DAYTONA BEACH, Fla. (AP) Chip Ganassi was asked during a meeting this week who was driving for him in the Rolex 24 at Daytona. The team owner grabbed a piece of paper and began to jot down the names.
''It took me a few minutes to write them all down to make sure I had all the drivers,'' he said Friday.
Ganassi is putting forth a Herculean effort for this year's race. He is fielding four cars for 14 drivers in two different classes.
Add in the pressure that one of the cars, his No. 02 ''star car,'' is the defending race champion. It's in theory the last hurrah for one of the most celebrated cars in this prestigious race.
Ganassi is only fielding the No. 01 and No. 02 prototypes at Daytona because he is the defending race winner and because he had the cars in his inventory. After that, he will abandon the prototype class and focus on his newest endeavor - two-car, Ford GT production programs in both the GTLM class in the U.S. and the LM GTE Pro class in the FIA World Endurance Championship in Europe.
The change was made to give Ganassi his first chance to enter cars at Le Mans, and he is the cornerstone of Ford's return to the showcase event 50 years after the manufacturer went 1-2-3 with the GT40 in 1966. Ford repeated its winning performance at Le Mans with the GT40 from 1967 to 1969.
So this is the last shot for Ganassi to win the overall title at the Rolex, where the winning car is almost always from the Prototype class. Ganassi has a record six overall victories in twice-round-the-clock endurance race that begins Saturday afternoon.
Returning to defend last year's win in the ''star car'' are reigning IndyCar champion Scott Dixon, Tony Kanaan, Jamie McMurray and Kyle Larson.
The No. 01 will be driven by former Formula One and sports car racer Alex Wurz, 2015 WEC champion Brendon Hartley, three-time Touring Car champion Andy Priaulx and 17-year-old Lance Stroll.
In the GTLM class, the No. 66 will be driven by Joey Hand, Dirk Muller and Sebastien Bourdais. The No. 67 entry will be driven by Ryan Briscoe, Richard Westbrook and Stefan Mucke. Both Hand and Bourdais are previous winners of the Rolex.
When the teams reported to Daytona International Speedway for January testing, Ganassi held his annual driver dinner and squeezed the entire lineup at one table.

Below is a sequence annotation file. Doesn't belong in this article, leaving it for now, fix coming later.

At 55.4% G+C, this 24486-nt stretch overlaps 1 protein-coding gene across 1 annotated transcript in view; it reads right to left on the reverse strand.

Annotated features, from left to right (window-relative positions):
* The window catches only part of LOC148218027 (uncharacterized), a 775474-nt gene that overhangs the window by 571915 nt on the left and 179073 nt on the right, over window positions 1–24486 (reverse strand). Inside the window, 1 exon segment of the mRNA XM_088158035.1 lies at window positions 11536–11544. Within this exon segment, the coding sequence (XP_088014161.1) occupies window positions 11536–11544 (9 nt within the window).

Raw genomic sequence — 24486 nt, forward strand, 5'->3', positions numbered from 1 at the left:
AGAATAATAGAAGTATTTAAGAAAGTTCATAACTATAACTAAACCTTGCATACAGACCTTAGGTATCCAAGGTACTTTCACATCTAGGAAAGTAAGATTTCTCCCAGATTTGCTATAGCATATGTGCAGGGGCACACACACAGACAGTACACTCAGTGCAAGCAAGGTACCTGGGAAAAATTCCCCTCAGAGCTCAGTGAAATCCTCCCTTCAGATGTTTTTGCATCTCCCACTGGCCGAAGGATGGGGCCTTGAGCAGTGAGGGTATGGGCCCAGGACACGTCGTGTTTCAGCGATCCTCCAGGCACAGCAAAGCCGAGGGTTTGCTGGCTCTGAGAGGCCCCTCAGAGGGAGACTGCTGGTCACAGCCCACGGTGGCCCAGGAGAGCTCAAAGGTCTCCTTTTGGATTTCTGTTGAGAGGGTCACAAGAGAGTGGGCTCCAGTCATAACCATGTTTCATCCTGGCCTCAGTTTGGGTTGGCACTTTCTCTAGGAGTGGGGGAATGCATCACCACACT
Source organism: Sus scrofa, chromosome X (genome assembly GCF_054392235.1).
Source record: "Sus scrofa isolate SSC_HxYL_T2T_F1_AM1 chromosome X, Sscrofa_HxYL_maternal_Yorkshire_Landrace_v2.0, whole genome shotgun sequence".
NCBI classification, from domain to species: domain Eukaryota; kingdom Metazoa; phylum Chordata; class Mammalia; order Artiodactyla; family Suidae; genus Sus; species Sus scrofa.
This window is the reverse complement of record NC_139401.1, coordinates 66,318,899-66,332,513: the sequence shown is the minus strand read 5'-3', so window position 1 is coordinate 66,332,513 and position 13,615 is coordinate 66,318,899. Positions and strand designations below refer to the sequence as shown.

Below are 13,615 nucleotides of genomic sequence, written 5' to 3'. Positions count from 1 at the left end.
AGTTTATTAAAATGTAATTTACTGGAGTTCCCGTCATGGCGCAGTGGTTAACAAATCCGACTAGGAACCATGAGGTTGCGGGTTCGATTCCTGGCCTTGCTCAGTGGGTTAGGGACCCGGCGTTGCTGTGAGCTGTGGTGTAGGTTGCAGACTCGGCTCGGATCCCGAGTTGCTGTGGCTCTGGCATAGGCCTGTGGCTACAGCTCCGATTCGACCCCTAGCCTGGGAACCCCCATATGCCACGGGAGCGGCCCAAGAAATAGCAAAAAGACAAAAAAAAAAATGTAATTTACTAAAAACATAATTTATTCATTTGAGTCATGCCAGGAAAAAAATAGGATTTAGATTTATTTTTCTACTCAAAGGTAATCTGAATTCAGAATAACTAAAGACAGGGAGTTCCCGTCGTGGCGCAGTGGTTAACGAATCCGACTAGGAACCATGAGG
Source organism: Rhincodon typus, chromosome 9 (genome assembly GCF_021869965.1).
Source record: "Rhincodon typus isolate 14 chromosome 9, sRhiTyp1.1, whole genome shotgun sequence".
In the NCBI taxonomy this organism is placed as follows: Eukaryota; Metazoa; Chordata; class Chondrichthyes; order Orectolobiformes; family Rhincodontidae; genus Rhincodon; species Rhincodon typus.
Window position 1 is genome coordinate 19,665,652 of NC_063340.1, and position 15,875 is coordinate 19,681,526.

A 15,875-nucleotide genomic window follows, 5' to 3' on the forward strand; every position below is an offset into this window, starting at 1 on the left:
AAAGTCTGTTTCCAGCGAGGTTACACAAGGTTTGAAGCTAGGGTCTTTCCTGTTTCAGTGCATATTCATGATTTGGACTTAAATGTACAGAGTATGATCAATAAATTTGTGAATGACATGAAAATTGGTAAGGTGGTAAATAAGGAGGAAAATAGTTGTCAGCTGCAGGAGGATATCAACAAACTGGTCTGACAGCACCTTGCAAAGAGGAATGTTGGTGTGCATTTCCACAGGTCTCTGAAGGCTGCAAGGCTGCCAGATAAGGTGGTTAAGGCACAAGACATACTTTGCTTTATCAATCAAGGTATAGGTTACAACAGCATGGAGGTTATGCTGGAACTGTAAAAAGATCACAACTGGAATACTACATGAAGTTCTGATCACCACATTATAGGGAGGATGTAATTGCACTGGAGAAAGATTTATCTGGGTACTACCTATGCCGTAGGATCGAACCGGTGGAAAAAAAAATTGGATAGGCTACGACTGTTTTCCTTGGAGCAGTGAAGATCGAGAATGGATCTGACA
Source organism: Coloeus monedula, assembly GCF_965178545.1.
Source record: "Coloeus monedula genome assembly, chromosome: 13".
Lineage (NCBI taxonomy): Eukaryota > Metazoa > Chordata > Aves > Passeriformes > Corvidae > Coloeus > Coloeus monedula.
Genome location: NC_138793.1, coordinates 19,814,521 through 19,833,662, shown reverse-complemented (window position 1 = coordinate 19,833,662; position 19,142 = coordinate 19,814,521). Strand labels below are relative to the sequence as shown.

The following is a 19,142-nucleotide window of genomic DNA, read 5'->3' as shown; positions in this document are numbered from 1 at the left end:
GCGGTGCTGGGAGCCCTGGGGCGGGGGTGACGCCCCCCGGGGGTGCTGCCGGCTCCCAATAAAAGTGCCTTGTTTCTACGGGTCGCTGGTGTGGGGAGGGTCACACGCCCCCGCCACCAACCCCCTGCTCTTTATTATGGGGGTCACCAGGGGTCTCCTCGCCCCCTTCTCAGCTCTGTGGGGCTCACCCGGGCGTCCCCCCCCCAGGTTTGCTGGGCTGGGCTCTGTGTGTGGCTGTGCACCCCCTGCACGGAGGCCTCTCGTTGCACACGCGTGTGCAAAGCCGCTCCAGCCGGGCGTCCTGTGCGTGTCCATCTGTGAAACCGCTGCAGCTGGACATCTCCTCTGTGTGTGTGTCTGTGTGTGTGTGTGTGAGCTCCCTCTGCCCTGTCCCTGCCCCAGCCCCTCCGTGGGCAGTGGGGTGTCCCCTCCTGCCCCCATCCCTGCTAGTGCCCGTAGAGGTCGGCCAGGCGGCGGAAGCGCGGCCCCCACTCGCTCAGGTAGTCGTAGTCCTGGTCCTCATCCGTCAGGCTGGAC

''He's got a lot of pride in this event, especially this year having 14 drivers here,'' Larson said. ''That dinner he had ... you could see he was really excited to have us all at one table.''
It's a prestigious group of drivers with extensive resumes. And for Ganassi, who has won the Rolex 24, the Daytona 500, the Indianapolis 500 and the Brickyard 400 in one calendar year, it's a chance to put four cars into the field at Le Mans and add that race to his resume.
''He's really proud. You can see how excited and proud he is that all of these drivers are driving for him on this weekend,'' McMurray said. ''No other owner in the world has this many guys from that many series who have won so many big races on one team.''
The prototype program will go away when the race concludes Sunday, and Ganassi's run of 41 overall sports car victories and five series championships will come to an end. His cars will instead race for class victories.
''The important people who need to know the difference between the Prototypes and the GTs, I don't think they take away from a win in GT versus Prototypes, a win is a win,'' Ganassi said.
It's unknown, though, if there will ever be another ''star car'' for Ganassi. He could add any combination of Dixon, Bourdais and Kanaan to the Le Mans lineups as the trio does not have any conflicts with IndyCar during that June race.
But as far as putting an all-star lineup together for another Rolex, nothing is certain. And even if the drivers do return, they would only be running for class victory and not the overall win.
''It's a blatant reality. All of us hope to be back, and at least we can say we've done it and won it,'' Dixon said. ''But all of us want to be part of this race, it's a great race, a great way to start the season. The last thing I want to see is it not happen.''